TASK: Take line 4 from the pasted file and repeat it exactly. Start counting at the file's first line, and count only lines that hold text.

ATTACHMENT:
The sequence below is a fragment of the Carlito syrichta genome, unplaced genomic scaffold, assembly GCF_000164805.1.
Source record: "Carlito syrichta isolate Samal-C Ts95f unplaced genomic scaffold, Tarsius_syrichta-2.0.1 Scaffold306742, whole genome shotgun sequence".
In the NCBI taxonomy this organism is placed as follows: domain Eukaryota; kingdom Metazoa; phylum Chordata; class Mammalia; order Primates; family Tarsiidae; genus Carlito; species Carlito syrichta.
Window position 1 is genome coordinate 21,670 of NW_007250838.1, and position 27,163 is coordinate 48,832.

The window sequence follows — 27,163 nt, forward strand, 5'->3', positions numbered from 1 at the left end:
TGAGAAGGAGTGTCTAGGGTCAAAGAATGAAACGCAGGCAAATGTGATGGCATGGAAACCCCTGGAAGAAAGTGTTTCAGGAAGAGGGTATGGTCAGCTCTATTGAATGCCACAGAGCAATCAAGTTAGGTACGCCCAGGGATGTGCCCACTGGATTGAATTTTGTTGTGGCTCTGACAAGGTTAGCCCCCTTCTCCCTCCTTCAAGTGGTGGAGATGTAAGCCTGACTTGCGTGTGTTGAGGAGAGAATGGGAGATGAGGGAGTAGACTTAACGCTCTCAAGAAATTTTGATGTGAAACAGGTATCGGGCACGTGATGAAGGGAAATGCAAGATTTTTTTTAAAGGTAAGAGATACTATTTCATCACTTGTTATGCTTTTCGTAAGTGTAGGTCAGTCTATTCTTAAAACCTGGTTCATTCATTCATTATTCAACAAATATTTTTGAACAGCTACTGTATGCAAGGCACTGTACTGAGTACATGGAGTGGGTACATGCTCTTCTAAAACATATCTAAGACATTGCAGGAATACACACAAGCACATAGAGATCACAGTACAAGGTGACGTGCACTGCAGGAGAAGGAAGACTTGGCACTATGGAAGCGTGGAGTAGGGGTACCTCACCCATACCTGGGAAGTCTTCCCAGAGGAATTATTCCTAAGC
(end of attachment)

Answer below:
Window position 1 is genome coordinate 21,670 of NW_007250838.1, and position 27,163 is coordinate 48,832.